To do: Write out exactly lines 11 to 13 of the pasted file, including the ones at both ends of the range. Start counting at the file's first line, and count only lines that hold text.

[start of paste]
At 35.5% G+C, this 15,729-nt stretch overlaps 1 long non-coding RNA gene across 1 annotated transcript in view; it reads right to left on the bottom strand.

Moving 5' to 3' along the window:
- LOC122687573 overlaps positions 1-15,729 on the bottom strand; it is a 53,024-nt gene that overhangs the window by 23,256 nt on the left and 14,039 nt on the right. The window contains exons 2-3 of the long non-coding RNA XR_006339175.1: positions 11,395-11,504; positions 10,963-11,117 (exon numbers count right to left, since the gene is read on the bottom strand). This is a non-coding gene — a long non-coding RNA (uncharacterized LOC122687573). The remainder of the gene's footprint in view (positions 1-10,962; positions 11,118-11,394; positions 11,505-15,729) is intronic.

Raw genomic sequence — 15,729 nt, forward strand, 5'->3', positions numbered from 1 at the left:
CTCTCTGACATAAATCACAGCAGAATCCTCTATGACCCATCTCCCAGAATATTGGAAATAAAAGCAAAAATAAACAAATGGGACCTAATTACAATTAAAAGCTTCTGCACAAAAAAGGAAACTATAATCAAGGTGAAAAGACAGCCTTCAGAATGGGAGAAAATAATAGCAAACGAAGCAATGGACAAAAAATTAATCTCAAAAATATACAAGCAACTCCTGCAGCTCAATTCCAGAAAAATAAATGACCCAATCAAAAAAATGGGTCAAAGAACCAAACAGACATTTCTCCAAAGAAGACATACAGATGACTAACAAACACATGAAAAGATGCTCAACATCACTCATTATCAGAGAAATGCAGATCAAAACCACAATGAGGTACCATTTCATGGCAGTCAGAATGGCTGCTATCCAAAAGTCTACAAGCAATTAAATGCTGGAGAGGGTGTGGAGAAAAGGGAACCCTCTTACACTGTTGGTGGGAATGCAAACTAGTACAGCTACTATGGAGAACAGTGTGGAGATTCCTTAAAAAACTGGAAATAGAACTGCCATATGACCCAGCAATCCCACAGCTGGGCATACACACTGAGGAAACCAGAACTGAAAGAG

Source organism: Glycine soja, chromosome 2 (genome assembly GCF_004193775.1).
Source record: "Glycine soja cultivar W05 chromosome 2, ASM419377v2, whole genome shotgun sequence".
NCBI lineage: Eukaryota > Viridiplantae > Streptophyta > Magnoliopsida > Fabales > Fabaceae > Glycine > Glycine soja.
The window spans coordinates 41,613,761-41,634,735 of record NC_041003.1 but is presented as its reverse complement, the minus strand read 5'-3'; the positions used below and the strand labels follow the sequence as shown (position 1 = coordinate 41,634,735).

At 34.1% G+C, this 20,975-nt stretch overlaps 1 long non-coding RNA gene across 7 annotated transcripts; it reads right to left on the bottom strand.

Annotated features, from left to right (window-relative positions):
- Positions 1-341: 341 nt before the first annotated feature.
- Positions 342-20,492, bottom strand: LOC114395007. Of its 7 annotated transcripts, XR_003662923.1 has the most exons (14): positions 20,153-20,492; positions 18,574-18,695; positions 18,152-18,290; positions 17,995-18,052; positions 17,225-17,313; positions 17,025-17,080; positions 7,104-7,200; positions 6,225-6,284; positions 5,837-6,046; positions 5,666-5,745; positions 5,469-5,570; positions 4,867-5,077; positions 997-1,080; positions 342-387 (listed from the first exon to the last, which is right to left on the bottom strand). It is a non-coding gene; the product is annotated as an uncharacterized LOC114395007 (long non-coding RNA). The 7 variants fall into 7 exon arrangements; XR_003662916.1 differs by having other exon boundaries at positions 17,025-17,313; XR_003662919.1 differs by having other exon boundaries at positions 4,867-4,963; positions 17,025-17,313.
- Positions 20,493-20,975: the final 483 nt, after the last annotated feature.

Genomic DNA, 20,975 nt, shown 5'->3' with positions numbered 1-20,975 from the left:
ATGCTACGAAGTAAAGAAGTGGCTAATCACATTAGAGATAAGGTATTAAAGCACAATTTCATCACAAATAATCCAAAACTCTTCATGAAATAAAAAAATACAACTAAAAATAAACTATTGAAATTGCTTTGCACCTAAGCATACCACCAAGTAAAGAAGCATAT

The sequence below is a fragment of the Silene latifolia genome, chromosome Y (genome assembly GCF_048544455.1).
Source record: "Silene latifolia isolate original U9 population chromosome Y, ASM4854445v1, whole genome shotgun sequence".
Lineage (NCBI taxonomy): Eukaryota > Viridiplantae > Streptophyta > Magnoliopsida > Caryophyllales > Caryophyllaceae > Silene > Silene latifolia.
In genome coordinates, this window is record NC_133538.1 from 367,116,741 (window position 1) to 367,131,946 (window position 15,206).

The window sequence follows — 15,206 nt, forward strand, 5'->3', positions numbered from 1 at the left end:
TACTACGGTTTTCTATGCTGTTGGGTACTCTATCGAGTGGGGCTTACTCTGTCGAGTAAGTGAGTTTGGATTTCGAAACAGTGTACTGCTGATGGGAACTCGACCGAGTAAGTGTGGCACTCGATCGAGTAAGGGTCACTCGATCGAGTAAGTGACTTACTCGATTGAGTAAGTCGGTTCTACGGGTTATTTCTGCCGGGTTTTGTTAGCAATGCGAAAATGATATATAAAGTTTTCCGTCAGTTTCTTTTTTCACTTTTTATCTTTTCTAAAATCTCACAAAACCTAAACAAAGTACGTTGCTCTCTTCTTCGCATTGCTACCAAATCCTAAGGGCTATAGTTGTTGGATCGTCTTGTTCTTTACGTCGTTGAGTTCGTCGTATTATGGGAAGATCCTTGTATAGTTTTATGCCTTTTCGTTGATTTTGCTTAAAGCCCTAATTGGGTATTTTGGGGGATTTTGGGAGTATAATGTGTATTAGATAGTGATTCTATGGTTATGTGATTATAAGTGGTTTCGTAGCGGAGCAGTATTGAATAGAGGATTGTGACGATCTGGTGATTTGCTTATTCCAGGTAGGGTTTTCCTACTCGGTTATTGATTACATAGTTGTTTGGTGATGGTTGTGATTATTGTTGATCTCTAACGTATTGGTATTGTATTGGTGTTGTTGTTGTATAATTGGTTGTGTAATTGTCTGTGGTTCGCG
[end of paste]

Annotated features, from left to right (window-relative positions):
- Positions 1-341: 341 nt before the first annotated feature.
- Positions 342-20,492, bottom strand: LOC114395007. Of its 7 annotated transcripts, XR_003662923.1 has the most exons (14): positions 20,153-20,492; positions 18,574-18,695; positions 18,152-18,290; positions 17,995-18,052; positions 17,225-17,313; positions 17,025-17,080; positions 7,104-7,200; positions 6,225-6,284; positions 5,837-6,046; positions 5,666-5,745; positions 5,469-5,570; positions 4,867-5,077; positions 997-1,080; positions 342-387 (listed from the first exon to the last, which is right to left on the bottom strand). It is a non-coding gene; the product is annotated as an uncharacterized LOC114395007 (long non-coding RNA). The 7 variants fall into 7 exon arrangements; XR_003662916.1 differs by having other exon boundaries at positions 17,025-17,313; XR_003662919.1 differs by having other exon boundaries at positions 4,867-4,963; positions 17,025-17,313.